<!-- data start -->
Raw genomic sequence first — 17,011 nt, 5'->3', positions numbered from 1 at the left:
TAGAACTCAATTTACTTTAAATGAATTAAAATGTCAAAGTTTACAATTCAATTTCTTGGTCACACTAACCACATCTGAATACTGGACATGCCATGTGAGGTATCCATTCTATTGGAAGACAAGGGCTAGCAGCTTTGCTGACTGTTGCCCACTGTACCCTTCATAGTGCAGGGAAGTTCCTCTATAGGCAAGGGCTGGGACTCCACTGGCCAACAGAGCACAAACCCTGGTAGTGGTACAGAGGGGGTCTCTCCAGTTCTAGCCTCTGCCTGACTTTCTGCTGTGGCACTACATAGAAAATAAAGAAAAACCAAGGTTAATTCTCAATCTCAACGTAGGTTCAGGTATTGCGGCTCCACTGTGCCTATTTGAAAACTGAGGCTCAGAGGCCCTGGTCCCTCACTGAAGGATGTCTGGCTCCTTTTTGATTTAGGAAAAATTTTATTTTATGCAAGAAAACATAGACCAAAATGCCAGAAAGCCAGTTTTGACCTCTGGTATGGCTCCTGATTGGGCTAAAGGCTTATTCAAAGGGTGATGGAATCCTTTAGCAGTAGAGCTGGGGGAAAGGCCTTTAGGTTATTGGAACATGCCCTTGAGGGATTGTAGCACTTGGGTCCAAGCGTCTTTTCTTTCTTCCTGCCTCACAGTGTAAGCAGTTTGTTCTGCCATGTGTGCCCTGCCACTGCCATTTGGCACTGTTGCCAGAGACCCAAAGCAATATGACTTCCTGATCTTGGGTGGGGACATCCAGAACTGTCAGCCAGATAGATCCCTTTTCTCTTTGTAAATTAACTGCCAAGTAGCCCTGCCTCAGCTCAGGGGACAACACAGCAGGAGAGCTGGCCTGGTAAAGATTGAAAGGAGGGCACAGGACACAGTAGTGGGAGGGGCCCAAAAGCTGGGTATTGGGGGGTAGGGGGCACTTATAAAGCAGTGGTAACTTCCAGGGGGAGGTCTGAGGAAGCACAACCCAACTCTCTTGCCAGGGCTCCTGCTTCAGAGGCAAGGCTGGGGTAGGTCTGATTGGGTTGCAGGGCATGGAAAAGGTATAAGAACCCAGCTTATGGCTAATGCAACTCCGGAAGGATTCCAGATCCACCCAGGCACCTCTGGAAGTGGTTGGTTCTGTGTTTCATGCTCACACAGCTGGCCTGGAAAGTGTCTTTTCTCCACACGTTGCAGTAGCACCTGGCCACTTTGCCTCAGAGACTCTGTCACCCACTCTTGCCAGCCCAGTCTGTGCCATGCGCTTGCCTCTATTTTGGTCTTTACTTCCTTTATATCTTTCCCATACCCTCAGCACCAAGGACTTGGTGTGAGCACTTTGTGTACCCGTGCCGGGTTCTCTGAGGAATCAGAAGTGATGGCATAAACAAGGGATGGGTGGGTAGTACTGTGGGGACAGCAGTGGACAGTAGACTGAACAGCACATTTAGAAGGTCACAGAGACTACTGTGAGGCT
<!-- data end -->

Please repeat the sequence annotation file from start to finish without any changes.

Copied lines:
Raw genomic sequence first — 17,011 nt, 5'->3', positions numbered from 1 at the left:
TAGAACTCAATTTACTTTAAATGAATTAAAATGTCAAAGTTTACAATTCAATTTCTTGGTCACACTAACCACATCTGAATACTGGACATGCCATGTGAGGTATCCATTCTATTGGAAGACAAGGGCTAGCAGCTTTGCTGACTGTTGCCCACTGTACCCTTCATAGTGCAGGGAAGTTCCTCTATAGGCAAGGGCTGGGACTCCACTGGCCAACAGAGCACAAACCCTGGTAGTGGTACAGAGGGGGTCTCTCCAGTTCTAGCCTCTGCCTGACTTTCTGCTGTGGCACTACATAGAAAATAAAGAAAAACCAAGGTTAATTCTCAATCTCAACGTAGGTTCAGGTATTGCGGCTCCACTGTGCCTATTTGAAAACTGAGGCTCAGAGGCCCTGGTCCCTCACTGAAGGATGTCTGGCTCCTTTTTGATTTAGGAAAAATTTTATTTTATGCAAGAAAACATAGACCAAAATGCCAGAAAGCCAGTTTTGACCTCTGGTATGGCTCCTGATTGGGCTAAAGGCTTATTCAAAGGGTGATGGAATCCTTTAGCAGTAGAGCTGGGGGAAAGGCCTTTAGGTTATTGGAACATGCCCTTGAGGGATTGTAGCACTTGGGTCCAAGCGTCTTTTCTTTCTTCCTGCCTCACAGTGTAAGCAGTTTGTTCTGCCATGTGTGCCCTGCCACTGCCATTTGGCACTGTTGCCAGAGACCCAAAGCAATATGACTTCCTGATCTTGGGTGGGGACATCCAGAACTGTCAGCCAGATAGATCCCTTTTCTCTTTGTAAATTAACTGCCAAGTAGCCCTGCCTCAGCTCAGGGGACAACACAGCAGGAGAGCTGGCCTGGTAAAGATTGAAAGGAGGGCACAGGACACAGTAGTGGGAGGGGCCCAAAAGCTGGGTATTGGGGGGTAGGGGGCACTTATAAAGCAGTGGTAACTTCCAGGGGGAGGTCTGAGGAAGCACAACCCAACTCTCTTGCCAGGGCTCCTGCTTCAGAGGCAAGGCTGGGGTAGGTCTGATTGGGTTGCAGGGCATGGAAAAGGTATAAGAACCCAGCTTATGGCTAATGCAACTCCGGAAGGATTCCAGATCCACCCAGGCACCTCTGGAAGTGGTTGGTTCTGTGTTTCATGCTCACACAGCTGGCCTGGAAAGTGTCTTTTCTCCACACGTTGCAGTAGCACCTGGCCACTTTGCCTCAGAGACTCTGTCACCCACTCTTGCCAGCCCAGTCTGTGCCATGCGCTTGCCTCTATTTTGGTCTTTACTTCCTTTATATCTTTCCCATACCCTCAGCACCAAGGACTTGGTGTGAGCACTTTGTGTACCCGTGCCGGGTTCTCTGAGGAATCAGAAGTGATGGCATAAACAAGGGATGGGTGGGTAGTACTGTGGGGACAGCAGTGGACAGTAGACTGAACAGCACATTTAGAAGGTCACAGAGACTACTGTGAGGCT